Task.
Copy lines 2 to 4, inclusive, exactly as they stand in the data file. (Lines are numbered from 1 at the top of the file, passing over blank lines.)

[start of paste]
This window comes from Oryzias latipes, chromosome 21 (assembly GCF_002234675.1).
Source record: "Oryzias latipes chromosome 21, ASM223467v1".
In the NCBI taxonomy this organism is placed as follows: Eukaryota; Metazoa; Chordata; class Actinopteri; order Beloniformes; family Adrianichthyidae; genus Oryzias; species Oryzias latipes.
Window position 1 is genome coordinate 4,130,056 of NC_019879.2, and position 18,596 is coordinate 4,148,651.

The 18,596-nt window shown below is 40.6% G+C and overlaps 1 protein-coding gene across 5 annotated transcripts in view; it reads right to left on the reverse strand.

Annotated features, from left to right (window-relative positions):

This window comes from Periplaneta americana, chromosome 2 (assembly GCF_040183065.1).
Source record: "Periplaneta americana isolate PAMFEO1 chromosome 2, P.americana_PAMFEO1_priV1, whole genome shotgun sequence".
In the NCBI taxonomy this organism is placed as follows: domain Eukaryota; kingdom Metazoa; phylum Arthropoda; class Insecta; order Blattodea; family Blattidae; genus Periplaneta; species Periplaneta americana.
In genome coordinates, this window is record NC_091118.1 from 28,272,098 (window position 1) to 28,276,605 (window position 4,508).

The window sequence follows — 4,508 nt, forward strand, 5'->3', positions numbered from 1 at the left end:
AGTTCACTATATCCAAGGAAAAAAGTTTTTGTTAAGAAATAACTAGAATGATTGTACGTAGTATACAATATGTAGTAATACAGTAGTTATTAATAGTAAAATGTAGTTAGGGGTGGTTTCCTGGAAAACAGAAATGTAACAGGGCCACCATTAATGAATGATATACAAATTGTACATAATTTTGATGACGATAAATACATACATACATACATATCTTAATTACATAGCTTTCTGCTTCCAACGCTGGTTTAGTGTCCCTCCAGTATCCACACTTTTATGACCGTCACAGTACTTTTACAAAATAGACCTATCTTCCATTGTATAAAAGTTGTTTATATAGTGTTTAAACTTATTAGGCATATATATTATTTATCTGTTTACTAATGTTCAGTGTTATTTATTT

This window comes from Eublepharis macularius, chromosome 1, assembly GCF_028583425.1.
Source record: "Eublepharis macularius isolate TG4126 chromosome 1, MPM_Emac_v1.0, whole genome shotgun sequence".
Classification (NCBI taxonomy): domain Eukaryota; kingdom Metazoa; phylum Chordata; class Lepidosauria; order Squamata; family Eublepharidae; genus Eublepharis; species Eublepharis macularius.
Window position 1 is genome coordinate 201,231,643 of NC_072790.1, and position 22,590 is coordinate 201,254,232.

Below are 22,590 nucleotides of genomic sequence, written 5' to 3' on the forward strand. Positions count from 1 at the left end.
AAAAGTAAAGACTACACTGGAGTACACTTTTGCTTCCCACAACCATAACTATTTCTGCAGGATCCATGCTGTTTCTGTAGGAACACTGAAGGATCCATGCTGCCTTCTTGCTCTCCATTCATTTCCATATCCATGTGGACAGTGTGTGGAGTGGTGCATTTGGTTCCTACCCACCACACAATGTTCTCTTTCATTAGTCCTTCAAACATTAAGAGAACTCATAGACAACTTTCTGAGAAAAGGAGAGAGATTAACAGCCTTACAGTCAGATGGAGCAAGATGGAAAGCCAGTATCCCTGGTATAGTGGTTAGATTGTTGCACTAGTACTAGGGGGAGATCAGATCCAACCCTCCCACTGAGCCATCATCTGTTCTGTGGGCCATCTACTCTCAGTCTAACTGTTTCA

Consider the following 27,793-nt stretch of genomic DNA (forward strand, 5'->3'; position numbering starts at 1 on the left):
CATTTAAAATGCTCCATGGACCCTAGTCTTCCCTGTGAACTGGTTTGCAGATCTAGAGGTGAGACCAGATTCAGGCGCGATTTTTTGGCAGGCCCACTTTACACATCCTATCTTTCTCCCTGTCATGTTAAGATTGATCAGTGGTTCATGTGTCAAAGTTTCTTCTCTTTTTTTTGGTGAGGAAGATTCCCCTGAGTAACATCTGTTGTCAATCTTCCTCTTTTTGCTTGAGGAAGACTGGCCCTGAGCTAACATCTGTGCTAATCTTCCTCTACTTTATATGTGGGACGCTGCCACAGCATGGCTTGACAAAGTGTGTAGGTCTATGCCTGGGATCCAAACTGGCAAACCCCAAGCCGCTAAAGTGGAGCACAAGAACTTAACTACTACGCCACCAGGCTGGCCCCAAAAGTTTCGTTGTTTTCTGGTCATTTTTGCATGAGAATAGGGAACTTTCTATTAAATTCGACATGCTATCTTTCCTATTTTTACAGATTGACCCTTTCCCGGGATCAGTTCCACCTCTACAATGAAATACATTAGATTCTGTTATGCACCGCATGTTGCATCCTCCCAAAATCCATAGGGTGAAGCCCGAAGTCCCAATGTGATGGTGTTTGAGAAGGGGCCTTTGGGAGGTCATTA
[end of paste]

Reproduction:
Source record: "Oryzias latipes chromosome 21, ASM223467v1".
In the NCBI taxonomy this organism is placed as follows: Eukaryota; Metazoa; Chordata; class Actinopteri; order Beloniformes; family Adrianichthyidae; genus Oryzias; species Oryzias latipes.
Window position 1 is genome coordinate 4,130,056 of NC_019879.2, and position 18,596 is coordinate 4,148,651.